Tedros Adhanom Ghebreyesus, director-general of the World Health Organization (WHO), speaks at a press conference after the WHO emergency committee's meeting on the novel coronavirus in China at its headquarters in Geneva, Switzerland, Jan. 22, 2020. (Xinhua/Liu Qu)
Tedros Adhanom Ghebreyesus, Director-General of the World Health Organization (WHO)

There will be no return to the “old normal” for the foreseeable future as a result of the ongoing COVID-19 pandemic, and too many countries are still headed in the wrong direction, the chief of the World Health Organization (WHO) warned on Monday.

“The virus remains public enemy number one, but the actions of many governments and people do not reflect this,” said WHO Director-General Dr. Tedros Adhanom Ghebreyesus at a regular briefing on Monday. He noted that mixed messages from leaders are undermining trust, which is the most critical ingredient of any response, while the only aim of the virus is to find people to infect.

Things are going to “get worse and worse and worse,” he warned, unless governments communicate clearly with their citizens and roll out a comprehensive strategy focused on suppressing transmission and saving lives, while populations follow the basic public health principles of physical distancing, hand washing, wearing masks, coughing etiquette and staying home when sick.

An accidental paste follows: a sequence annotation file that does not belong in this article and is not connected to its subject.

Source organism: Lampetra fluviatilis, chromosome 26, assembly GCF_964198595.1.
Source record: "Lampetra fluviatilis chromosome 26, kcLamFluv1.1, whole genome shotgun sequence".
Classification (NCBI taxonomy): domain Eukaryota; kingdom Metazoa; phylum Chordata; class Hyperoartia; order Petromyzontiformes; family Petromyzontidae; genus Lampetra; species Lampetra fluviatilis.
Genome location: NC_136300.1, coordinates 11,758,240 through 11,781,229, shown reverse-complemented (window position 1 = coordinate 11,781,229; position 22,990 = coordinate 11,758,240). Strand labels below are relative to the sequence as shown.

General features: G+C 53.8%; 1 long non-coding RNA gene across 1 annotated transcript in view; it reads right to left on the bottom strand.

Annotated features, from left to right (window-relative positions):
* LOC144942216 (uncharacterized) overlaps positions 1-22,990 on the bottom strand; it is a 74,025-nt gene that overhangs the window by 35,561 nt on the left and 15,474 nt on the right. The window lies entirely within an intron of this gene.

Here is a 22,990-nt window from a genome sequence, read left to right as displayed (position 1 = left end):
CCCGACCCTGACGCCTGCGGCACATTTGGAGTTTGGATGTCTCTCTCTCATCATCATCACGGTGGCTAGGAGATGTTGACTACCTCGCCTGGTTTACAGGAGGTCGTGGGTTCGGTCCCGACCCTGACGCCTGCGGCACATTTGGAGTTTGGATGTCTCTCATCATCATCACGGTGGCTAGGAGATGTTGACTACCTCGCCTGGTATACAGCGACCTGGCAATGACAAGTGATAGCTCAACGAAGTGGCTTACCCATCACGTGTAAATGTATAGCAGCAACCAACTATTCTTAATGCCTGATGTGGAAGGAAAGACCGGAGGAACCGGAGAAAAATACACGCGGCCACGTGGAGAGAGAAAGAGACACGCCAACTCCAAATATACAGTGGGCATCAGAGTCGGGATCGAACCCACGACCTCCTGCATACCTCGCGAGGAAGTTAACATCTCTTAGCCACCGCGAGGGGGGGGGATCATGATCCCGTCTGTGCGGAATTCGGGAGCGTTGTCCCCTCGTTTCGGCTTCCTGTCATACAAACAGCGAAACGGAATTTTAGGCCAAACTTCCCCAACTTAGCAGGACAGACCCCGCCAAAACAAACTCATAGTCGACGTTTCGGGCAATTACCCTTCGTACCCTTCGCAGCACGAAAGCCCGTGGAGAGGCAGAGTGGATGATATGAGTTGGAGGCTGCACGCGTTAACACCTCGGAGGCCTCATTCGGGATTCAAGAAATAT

OVID-19 has been gaining its momentum lately. According to the WHO chief, Sunday saw a record of 230,000 cases reported to WHO, of which almost 80 percent were from just 10 countries and about half from just two countries.”But it does not have to be this way,” Dr. Tedros implored, asking every single leader, government and individual “to do their bit to break the chains of COVID-19 transmission and end the collective suffering.”

To control the disease and get on with people’s lives, Dr. Tedros said, three things are required. The first is to focus on reducing mortality and suppressing transmission; the second is to focus on an empowered, engaged community that takes individual behavior measures in the interest of each other.

And the third is a strong government leadership and coordination of comprehensive strategies that are communicated clearly and consistently.

“We weren’t prepared collectively, but we must use all the tools we have to bring this pandemic under control. And we need to do it right now,” he added.

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